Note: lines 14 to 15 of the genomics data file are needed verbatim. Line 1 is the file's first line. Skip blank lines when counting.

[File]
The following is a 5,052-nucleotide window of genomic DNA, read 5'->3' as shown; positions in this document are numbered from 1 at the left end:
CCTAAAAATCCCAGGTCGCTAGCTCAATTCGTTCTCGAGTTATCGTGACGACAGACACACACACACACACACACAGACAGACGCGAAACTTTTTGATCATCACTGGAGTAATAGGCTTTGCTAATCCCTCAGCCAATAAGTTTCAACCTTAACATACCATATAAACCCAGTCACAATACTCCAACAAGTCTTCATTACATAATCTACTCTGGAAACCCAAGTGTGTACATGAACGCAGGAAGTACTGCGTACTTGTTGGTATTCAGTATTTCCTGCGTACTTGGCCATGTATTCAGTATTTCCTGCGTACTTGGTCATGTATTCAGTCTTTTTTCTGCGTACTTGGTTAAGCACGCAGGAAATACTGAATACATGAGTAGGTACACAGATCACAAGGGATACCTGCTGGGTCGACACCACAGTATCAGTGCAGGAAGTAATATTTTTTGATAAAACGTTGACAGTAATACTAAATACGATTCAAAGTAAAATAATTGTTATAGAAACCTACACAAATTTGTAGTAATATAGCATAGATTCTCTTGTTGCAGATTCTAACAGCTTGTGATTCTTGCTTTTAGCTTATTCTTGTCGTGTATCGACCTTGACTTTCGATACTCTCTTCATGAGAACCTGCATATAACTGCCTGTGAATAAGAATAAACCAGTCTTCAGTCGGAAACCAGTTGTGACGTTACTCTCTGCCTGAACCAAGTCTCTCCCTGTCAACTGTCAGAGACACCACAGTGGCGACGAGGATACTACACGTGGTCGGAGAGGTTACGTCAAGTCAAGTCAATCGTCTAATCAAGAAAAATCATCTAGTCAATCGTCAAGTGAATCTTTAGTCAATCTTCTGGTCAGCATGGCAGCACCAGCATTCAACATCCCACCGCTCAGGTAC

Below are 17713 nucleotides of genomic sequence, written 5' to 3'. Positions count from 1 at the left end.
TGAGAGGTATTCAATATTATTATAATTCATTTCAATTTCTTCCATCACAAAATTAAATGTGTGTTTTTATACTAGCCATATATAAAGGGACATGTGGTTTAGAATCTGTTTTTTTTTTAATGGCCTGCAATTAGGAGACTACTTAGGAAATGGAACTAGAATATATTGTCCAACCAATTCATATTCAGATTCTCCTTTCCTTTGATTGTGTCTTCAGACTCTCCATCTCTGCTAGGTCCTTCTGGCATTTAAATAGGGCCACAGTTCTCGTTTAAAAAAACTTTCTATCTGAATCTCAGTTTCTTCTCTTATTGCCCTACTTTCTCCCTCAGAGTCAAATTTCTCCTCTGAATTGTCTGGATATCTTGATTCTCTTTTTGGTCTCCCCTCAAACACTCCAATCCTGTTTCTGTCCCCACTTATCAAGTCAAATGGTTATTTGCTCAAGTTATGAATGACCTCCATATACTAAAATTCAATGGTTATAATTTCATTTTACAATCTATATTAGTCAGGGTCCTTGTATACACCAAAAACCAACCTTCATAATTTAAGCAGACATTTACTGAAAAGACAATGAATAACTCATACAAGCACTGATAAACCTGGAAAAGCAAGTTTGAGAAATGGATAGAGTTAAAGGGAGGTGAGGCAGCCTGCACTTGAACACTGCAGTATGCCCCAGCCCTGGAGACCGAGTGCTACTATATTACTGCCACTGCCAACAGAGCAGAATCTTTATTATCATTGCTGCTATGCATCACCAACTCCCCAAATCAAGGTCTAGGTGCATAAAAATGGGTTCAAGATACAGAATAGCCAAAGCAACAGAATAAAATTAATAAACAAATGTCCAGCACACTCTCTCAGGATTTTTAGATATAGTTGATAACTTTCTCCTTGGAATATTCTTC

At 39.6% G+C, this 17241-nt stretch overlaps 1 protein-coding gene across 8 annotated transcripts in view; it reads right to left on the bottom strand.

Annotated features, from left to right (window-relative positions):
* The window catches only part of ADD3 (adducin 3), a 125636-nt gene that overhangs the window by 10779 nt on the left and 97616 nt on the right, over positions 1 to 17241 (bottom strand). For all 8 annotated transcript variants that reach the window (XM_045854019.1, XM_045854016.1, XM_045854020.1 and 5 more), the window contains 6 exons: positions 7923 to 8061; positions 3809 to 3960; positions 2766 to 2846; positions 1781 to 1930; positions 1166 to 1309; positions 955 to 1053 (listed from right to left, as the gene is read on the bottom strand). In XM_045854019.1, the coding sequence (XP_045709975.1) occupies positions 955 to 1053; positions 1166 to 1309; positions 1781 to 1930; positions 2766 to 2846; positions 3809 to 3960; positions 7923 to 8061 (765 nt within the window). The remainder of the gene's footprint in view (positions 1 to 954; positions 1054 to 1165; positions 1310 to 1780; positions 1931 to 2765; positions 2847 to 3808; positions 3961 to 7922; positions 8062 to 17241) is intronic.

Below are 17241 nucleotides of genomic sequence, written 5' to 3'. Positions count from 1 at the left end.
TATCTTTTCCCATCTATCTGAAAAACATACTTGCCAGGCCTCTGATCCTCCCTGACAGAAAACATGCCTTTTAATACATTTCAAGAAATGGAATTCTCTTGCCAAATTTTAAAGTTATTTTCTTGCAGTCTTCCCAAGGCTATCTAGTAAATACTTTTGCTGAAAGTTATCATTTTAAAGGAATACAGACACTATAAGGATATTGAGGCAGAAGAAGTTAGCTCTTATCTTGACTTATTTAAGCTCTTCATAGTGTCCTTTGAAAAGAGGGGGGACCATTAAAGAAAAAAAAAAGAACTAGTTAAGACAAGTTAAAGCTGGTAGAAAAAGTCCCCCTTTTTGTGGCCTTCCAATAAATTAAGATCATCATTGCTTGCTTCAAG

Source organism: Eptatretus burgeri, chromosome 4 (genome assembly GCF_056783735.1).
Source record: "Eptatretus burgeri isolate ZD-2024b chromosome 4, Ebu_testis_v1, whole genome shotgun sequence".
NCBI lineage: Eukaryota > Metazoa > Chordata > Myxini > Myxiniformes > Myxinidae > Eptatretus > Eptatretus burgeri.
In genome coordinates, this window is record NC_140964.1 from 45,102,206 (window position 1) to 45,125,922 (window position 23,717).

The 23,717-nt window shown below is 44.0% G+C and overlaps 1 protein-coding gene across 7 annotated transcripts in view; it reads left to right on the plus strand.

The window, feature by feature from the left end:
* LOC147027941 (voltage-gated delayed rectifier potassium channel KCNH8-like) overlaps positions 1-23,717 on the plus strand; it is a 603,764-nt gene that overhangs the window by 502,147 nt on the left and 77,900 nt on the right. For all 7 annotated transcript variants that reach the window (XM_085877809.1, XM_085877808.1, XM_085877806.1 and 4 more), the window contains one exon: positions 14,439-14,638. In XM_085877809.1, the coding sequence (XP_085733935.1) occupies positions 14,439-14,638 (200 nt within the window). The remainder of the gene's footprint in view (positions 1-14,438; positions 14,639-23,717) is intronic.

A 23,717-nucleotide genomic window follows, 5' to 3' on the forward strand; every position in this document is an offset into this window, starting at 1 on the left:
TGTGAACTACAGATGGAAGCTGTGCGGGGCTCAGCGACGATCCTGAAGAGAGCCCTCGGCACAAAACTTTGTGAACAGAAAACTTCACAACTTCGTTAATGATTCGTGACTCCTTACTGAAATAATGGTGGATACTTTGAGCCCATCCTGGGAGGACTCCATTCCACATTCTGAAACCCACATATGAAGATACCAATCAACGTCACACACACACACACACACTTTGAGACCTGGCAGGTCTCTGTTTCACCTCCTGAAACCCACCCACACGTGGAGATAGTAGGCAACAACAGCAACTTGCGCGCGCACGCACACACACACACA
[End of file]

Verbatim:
The 23,717-nt window shown below is 44.0% G+C and overlaps 1 protein-coding gene across 7 annotated transcripts in view; it reads left to right on the plus strand.

The window, feature by feature from the left end: